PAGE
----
MYNORTHWEST HISTORY

AG Bob Ferguson weighs legal action over Seattle National Archives closure

Jan 28, 2020, 6:57 AM | Updated: 9:04 am

Bob Ferguson, gyms coronavirus...

Washington State Attorney General Bob Ferguson. (AP Photo/Elaine Thompson)

(AP Photo/Elaine Thompson)

Washington State Attorney General Bob Ferguson told KIRO Radio listeners Monday afternoon that his office is considering the possibility of a lawsuit against the federal government in the wake of the decision over the weekend by the Office of Management and Budget and the National Archives and Records Administration to close and sell the Seattle National Archives facility.

Ferguson told hosts Feliks Banel and Meili Cady that he grew up visiting the archives with his father, and that his sister is a librarian in Seattle who often refers people there.

“My sister said the same thing you said,” Ferguson said, after Banel described how a KIRO Radio listener helped bring the possible closure to light on Jan. 15, and how the decision to close – which involved no public or stakeholder input over a months-long process – took everyone by surprise. “She said herself and this historical community was blindsided by what happened.”

While Ferguson says he disagrees with the policy, this won’t be the focus as his staff reviews potential actions that his office could take.

“I know the one thing that has stopped [the Trump Administration] from taking actions that I think are unlawful and unconstitutional and that’s a federal lawsuit, so that’s what we’re focused on,” Ferguson said. “Now look, the overall policy, do I think it’s outrageous? It’s crazy. Yes, for all the reasons you’ve already talked about, right? It makes no sense, and to take the history, the federal history of our region, and send it thousands of miles away will have a huge impact on a lot of folks and tribes here in our community.”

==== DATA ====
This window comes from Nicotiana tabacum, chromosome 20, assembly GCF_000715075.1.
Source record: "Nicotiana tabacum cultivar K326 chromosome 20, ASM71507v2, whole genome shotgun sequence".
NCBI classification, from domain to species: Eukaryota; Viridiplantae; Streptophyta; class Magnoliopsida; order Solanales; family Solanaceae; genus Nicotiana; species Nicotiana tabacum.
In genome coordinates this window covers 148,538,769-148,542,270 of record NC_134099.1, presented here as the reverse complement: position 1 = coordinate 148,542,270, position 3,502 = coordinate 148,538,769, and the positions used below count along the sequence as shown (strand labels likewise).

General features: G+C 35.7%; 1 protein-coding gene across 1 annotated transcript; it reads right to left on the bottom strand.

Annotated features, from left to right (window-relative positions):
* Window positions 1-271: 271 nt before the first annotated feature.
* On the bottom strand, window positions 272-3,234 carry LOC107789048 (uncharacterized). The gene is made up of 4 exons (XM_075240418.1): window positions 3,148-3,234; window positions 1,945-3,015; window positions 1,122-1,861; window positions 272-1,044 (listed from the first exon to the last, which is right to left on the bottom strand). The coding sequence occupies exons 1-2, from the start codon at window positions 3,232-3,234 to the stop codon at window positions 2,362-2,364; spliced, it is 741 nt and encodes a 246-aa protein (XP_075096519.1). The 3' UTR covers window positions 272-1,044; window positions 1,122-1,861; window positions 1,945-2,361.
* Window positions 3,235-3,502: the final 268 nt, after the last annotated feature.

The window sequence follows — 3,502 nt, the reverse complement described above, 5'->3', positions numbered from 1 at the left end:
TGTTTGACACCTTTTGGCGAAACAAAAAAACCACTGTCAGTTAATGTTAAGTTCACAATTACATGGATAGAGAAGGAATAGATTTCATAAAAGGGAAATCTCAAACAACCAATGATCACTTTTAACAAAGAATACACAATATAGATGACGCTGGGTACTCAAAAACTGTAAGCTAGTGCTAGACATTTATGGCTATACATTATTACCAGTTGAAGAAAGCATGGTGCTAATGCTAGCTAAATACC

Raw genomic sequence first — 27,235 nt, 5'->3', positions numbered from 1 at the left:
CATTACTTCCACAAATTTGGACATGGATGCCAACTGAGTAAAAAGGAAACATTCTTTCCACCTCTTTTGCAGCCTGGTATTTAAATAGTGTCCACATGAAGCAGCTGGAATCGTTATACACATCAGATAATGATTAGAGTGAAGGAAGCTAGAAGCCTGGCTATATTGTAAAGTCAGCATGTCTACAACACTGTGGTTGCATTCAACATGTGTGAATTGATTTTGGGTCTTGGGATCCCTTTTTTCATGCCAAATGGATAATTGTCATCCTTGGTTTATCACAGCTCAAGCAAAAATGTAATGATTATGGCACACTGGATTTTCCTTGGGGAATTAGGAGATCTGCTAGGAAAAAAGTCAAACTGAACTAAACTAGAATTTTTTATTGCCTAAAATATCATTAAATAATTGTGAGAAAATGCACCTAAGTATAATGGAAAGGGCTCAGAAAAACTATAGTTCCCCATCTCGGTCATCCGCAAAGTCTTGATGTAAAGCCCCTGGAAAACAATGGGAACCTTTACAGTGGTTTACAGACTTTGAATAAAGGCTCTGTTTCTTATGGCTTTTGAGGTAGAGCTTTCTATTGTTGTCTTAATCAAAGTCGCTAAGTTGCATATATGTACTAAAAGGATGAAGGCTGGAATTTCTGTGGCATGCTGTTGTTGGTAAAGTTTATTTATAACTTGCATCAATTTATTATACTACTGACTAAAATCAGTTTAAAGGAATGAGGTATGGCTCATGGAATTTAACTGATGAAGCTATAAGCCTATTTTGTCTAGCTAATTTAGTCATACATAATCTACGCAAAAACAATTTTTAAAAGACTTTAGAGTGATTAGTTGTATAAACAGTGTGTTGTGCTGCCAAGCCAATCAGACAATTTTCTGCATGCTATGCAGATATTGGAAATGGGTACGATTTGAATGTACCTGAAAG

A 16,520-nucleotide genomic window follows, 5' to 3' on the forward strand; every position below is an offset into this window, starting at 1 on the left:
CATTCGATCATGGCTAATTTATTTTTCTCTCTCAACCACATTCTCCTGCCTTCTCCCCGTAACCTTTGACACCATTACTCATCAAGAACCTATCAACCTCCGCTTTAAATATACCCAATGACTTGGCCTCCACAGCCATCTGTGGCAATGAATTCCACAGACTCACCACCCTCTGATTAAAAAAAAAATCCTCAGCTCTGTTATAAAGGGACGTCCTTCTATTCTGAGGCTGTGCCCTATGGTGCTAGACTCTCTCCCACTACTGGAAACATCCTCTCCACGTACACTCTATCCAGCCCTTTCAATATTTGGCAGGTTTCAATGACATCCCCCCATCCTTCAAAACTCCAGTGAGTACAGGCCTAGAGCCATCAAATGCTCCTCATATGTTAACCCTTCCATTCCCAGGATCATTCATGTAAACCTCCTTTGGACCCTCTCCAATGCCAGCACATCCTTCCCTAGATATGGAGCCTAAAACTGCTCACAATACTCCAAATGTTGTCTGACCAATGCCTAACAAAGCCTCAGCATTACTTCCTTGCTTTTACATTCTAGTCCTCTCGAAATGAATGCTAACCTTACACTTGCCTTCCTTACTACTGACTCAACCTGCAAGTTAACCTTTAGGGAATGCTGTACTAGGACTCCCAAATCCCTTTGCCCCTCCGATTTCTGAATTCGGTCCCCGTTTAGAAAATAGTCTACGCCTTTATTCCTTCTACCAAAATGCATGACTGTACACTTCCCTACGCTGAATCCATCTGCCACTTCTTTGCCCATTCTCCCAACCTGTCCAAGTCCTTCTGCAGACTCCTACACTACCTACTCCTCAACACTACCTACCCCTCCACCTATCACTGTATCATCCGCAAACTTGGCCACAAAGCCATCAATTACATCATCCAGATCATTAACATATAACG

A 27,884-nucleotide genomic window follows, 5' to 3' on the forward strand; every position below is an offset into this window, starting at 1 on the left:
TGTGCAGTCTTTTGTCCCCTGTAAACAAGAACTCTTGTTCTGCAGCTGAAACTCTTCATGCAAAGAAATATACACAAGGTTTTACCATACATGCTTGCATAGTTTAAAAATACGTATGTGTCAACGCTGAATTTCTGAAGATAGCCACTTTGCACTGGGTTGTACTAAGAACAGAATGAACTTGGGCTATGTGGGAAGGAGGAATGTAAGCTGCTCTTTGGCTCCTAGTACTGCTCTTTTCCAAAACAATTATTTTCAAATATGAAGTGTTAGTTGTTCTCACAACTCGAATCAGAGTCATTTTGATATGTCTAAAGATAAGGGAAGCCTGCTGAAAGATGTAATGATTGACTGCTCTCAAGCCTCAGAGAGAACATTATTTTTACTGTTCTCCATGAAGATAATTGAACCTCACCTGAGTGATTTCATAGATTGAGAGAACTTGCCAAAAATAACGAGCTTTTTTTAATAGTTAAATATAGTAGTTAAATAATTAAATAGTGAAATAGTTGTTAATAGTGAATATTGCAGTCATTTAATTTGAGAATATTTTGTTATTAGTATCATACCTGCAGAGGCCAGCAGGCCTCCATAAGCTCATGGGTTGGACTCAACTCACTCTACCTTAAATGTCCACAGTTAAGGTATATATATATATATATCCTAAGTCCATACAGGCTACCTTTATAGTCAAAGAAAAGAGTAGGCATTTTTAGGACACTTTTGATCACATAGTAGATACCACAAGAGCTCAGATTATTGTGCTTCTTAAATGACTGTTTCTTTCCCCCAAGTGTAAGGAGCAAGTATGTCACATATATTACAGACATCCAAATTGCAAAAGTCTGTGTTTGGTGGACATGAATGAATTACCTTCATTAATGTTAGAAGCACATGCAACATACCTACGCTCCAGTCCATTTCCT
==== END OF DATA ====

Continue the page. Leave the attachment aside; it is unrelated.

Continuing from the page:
Attorney General Ferguson, who has sued the Trump Administration more than 50 times in the past three years — and who has so far won 24 straight legal victories in those actions — says that public opinion doesn’t seem to matter much to the executive branch these days.

“I don’t suggest that a public outcry has no chance of success [in turning back a decision like closing the Seattle National Archives],” Ferguson said. “It’s just in my experience that once the federal government makes these decisions to go forward on whatever that issue might be, the threat of a lawsuit hasn’t stopped them, protests in the streets haven’t stopped them, letters haven’t stopped them.”

“In my experience, what has been the most effective way to stop them, which is unfortunate, is a federal lawsuit,” he continued. “I wish I did not have to file so many lawsuits. You would think after 24 consecutive losses in federal courts the [Trump] administration would say ‘Hey, you know what, maybe we should listen to the people of Washington when it comes to this particular issue.’”

Ferguson’s team will review the process that led to the recommended closure and sale of the Seattle National Archives, and perhaps have conversations with affected parties, such as Native American tribes and other stakeholders who weren’t consulted before the decision was made.

Ferguson said that many of the legal victories his team has won have typically come on procedural issues “because the Administration violates something called the Administrative Procedure Act, which is about as boring as it sounds.”

“But it’s the Procedural Act that requires them to take procedural steps before they make changes to people’s lives,” Ferguson said. “And they simply don’t do it over and over and over again. And that’s why they lose in court to us all the time. So my team is looking at whether there were procedural steps that the federal government was required to take before reaching this decision — if they took those or not — and that’s what we’re focused on.”

As much as Ferguson disagrees with the notion of shipping the federal archives for Washington, Oregon, Idaho and Alaska a thousand miles away to Southern California and robbing local researchers, tribes and others of easy access to a critical resource, he says that’s not what he would potentially take issue with and not what his staff will be looking at in the days and weeks ahead.

“Where I’ll be focused, just to be clear, is not whether the policy is a good idea or not. I have an opinion on that, but that opinion doesn’t really matter,” Ferguson said. “What I’ll be focused on, and what my team is focused on … is whether or not what this administration did violate the law.”

“If they did, they’re going to see us in court,” he added.

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